Posted in | Biofuels | Green Energy

Adding CO2 Facilitates Greener Biofuel Production Process

The recipe for making ethanol has a new addition, a secret ingredient in the form of carbon dioxide. This recent addition is the next major leap towards streamlining the process of biofuel production.

JBEI scientists have advanced the use of ionic liquids, shown here, to break down cellulosic biomass. The latest development involves the use of carbon dioxide to reversibly adjust the pH level of ionic liquids, greatly simplifying the biofuel production process and lowering cost. (Credit: Roy Kaltschmidt/Berkeley Lab)

Scientists at the Sandia National Laboratories (Sandia) and the Department of Energy’s Lawrence Berkeley National Laboratory (Berkeley Lab) have developed this new innovation at the Joint BioEnergy Institute (JBEI). The researchers added carbon dioxide gas at the deconstruction stage of the production process. They were then able to prove that CO2 was able to neutralize the toxic ionic liquids. The researchers used salt solvents that were molten at room temperature as ionic solvents to break cellulosic plant material down. In addition, the solvent can be recycled for use again, making for a reversible process.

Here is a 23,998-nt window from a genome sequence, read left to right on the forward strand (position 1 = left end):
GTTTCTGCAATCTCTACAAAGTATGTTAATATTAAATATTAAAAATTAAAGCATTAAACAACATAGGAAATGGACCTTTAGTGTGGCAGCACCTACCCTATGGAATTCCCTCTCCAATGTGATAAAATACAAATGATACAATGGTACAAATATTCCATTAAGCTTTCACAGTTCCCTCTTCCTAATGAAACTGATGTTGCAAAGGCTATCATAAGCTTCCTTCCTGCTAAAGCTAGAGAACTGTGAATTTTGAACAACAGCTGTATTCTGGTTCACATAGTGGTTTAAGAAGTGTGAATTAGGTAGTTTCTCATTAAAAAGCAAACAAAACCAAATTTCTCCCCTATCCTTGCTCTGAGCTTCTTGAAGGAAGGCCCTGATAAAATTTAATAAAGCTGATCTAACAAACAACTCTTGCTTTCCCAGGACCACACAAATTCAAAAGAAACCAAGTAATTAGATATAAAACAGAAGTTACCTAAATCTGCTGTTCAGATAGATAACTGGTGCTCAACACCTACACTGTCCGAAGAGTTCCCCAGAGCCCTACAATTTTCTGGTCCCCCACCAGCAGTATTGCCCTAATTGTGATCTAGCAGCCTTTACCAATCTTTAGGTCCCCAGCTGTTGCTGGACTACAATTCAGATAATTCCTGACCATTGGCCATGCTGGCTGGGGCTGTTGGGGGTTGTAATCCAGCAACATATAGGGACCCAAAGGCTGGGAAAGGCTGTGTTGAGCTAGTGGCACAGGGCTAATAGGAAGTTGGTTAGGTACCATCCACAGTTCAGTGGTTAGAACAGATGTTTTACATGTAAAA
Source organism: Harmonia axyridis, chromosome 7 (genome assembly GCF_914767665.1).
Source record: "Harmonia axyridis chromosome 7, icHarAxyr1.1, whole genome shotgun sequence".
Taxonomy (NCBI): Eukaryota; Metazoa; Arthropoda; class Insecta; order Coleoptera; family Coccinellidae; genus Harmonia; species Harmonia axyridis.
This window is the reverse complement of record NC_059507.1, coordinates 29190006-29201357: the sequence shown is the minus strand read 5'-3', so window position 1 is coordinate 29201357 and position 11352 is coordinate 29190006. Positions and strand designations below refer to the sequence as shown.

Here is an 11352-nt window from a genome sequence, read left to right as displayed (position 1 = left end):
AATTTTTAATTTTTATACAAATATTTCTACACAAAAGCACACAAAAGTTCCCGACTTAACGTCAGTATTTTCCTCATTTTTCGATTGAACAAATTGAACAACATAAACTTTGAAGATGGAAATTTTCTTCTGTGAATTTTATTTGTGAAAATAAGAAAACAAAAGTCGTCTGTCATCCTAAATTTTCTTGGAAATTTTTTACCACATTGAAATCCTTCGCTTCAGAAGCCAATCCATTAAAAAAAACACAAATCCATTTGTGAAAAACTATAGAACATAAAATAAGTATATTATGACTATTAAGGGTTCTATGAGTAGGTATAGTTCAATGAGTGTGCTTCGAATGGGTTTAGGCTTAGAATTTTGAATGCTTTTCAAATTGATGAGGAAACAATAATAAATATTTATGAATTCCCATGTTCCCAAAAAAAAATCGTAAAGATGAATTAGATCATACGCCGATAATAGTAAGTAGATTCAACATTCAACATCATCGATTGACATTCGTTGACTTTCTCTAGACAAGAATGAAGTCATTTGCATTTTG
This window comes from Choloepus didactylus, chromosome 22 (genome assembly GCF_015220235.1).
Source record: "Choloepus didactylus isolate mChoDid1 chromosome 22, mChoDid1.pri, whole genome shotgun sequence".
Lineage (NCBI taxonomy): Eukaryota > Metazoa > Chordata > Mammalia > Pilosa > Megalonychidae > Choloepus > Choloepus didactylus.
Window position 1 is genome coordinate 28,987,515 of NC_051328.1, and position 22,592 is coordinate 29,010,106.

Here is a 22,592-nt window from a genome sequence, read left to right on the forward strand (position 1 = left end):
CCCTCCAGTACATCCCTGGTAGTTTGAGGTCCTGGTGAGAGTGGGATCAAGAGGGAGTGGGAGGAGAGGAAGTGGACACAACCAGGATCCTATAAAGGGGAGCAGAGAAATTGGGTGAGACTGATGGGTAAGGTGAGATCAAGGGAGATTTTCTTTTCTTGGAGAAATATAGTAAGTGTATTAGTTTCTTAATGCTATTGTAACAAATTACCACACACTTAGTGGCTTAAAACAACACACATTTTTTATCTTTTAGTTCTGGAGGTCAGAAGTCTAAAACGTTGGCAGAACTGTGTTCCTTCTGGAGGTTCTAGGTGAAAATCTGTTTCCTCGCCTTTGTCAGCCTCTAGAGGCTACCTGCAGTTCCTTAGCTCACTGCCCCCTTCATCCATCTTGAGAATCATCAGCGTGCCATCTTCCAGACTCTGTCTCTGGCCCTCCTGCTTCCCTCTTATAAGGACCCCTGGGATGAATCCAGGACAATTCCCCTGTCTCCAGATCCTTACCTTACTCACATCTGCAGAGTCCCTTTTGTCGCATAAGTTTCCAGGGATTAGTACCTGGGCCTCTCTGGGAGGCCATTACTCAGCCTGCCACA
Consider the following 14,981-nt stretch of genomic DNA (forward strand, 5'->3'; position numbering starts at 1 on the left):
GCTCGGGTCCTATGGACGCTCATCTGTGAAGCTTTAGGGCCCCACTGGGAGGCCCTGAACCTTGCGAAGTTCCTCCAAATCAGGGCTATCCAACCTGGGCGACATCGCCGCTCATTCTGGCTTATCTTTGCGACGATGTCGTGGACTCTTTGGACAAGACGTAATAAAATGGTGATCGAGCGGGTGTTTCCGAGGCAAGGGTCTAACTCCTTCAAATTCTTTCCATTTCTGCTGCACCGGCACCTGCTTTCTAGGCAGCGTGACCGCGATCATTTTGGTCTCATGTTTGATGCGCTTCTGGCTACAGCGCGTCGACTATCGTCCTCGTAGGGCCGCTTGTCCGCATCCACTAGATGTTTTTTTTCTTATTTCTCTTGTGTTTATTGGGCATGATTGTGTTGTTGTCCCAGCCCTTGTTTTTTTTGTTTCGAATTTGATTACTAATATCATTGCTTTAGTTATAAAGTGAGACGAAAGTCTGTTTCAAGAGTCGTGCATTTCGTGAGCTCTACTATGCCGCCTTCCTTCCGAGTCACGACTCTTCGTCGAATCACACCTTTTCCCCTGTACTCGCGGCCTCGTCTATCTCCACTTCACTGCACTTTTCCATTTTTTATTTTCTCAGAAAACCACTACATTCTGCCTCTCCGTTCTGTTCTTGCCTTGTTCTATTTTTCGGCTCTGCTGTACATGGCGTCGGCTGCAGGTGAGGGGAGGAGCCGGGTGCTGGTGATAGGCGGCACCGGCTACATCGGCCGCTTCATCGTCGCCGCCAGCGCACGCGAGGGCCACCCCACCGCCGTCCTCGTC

The addition of CO2 in the biofuel production process has a major advantage. Extracting and purifying the liquid after the pretreatment of biomass and before fermentation and saccharification, two important steps in the production, can be avoided when CO2 is used to control pH.

Reducing the production cost is the main challenge in expanding the biofuels market. The article published in the July 2016 issue of the online journal Energy and Environmental Sciences, throws light on this obstacle.

Pretreatment is the most expensive part of the biofuels production process. If you count the whole production cycle, pretreatment is second only to the cost of growing and obtaining the feedstock itself.

Seema Singh, Director of Biomass Pretreatment, JBEI

Adding CO2 can lead to a reduction of 50 – 65 percent of productions costs, compared to the standard methods that involve ionic liquid pretreatment, according to a preliminary economic evaluation report.